The show’s villain this time around is a somewhat minor Gotham villain known as the Dollmaker. I’m not familiar with him, but a little basic digging tells me that he starred in the relaunch of Detectice Comics in 2011, penned by Tony S. Daniel. As it turns out, in the episode Barton Mathis (the Dollmaker) was previously arrested by Quentin Lance six years ago and he was legally represented by a lawyer with the name of Tony Daniel (this is only one of the many, many references to DC lore in this episode, and many of them have to do with the New 52). Dollmaker lacked a distinct personality but he was one hell of a creepy criminal, one with a distinct penchant for killing women. As he is referred to in the episode by Felicity, he’s a misogynist criminal. For an Ollie who is trying to not kill people this time around while being the Hood/Arrow/Vigilante, the Dollmaker presents some serious challenges, especially halfway through the episode. His arc ends rather abruptly, but I think he made a decent villain of the week. And he helped advance the subplot involving Black Canary, so that’s something too.

The thing is, there are a lot of narratives being woven through the season now.

In the last two episodes we saw that Laurel has turned from someone who believed in the Hood to someone who hates him and wants to bring him in, with lethal force if necessary. She has essentially changed places with her father, Officer Lance, who used to be a vocal opponent of the Vigilante last season but now is slowly coming around. And he’s the first to refer to the Hood/Vigilante as the Arrow! Bonus points, Officer Lance! There are two distinct emotionally-packed scenes with the character here, one in which he shares a heart-to-heart with Laurel with her obsession over the Hood, and the second in which he shares with Ollie how he felt after his daughter Sara’s death and how that led him to an obsession with the Barton Mathis case all those years ago. Its really nice to see the character come around and start to grow from his rather one-note presentation last season. Paul Blackthorne is a great actor and it seems that finally he is in control of his performance and is comfortable with his character. There’s a charged quality to his scenes and that’s just as well. The show needs every bit it can get to be even more stunning with each episode.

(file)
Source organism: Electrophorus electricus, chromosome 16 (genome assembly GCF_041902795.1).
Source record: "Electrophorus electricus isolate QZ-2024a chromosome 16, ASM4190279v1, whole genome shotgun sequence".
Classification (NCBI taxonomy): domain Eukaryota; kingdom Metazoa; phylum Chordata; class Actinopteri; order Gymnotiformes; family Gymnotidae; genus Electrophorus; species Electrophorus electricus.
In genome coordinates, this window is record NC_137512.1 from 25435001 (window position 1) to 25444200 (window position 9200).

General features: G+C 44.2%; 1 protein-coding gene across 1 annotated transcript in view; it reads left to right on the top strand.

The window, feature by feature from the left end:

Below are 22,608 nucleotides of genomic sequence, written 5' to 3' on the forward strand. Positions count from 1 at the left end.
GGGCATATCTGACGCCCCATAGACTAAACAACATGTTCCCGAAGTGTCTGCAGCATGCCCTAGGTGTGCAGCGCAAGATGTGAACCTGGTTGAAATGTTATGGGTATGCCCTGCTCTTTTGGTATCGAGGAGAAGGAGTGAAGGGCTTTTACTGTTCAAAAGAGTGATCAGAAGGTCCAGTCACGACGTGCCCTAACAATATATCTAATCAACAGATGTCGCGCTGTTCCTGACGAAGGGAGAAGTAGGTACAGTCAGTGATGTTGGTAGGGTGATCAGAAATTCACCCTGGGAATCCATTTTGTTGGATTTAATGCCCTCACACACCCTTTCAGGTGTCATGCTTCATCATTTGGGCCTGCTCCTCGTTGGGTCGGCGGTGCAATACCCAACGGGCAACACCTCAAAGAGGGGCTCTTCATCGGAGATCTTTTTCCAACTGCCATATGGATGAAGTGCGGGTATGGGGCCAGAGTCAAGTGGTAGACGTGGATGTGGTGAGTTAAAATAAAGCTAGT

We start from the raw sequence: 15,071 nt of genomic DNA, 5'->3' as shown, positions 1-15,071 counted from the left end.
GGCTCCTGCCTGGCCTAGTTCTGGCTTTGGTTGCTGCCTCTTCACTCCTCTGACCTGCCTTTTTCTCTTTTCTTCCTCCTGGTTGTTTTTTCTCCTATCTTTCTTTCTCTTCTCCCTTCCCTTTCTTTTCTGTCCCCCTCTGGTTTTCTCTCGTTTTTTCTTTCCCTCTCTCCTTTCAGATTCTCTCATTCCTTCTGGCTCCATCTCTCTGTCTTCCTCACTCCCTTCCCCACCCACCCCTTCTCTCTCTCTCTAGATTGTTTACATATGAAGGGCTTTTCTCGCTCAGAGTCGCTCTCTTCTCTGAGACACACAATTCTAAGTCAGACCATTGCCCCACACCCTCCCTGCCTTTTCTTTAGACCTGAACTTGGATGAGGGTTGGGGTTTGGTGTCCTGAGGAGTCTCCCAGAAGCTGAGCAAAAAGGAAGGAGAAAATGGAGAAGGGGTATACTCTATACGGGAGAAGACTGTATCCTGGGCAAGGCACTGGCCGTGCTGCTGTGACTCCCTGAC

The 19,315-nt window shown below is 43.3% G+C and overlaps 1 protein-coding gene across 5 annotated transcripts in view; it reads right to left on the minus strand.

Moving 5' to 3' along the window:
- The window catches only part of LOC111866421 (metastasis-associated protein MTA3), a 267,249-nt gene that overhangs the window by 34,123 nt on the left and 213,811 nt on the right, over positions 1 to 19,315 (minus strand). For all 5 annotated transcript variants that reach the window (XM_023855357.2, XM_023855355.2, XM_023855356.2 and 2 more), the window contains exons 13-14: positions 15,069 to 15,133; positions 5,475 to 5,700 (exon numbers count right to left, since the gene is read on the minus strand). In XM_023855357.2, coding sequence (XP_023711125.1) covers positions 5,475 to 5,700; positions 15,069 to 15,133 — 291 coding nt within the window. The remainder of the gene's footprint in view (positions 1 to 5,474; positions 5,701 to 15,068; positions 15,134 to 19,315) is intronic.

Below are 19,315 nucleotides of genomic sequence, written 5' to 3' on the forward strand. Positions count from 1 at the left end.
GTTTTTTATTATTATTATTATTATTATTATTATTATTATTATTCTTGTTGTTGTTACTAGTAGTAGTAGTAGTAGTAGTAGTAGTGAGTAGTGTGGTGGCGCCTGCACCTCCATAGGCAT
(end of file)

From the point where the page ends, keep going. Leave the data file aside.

Then there’s the fact that Roy is finally working for the Hood, albeit in a limited capacity. Given the fact that he’s had a minor run-in with Black Canary before, and because Ollie needs all the info he can get on her, Roy gets the job of tracking her down and in the process we meet another new character, Cindy/Sin who is in some way associated with Black Canary. Cindy, portrayed by Bex Taylor-Klaus, gets some of the best dialogue in the show, even though it is quite limited. There’s a lot of coolness about the character, and it turns out that she is Black Canary’s adopted daughter in the comics at some point. So I look forward to how she grows up to be a bigger character here.

Arrow Cast 0001

I could go on and on about all the other things, but the thing is that I really enjoyed this show on all levels. Even what little we see of the island this time. But if there’s one thing that made this episode really… meta, it was all the references to the larger DC universe. Metamorpho Chemicals, a news channel called Channel 52, a ship called Amazo, Officer Lance’s police call-sign being DC-52, the Tony Daniel reference and so on. This was all really good stuff.

I don’t know how, but this show is getting better with each episode this season. They are pushing boundaries and they are putting out some great content. There are larger stories at work here, undeniably, and each episode is leaving us a lot of clues as to what it is all going to be. And its got me thoroughly excited. Arrow is definitely the show of the moment for me.

More Arrow: S2E01, S2E02.

Posted on October 25, 2013, in Arrow, Review Central, TV Show Reviews and tagged , , , , , , , , , , , , , , , , , , , , . Bookmark the permalink. 6 Comments.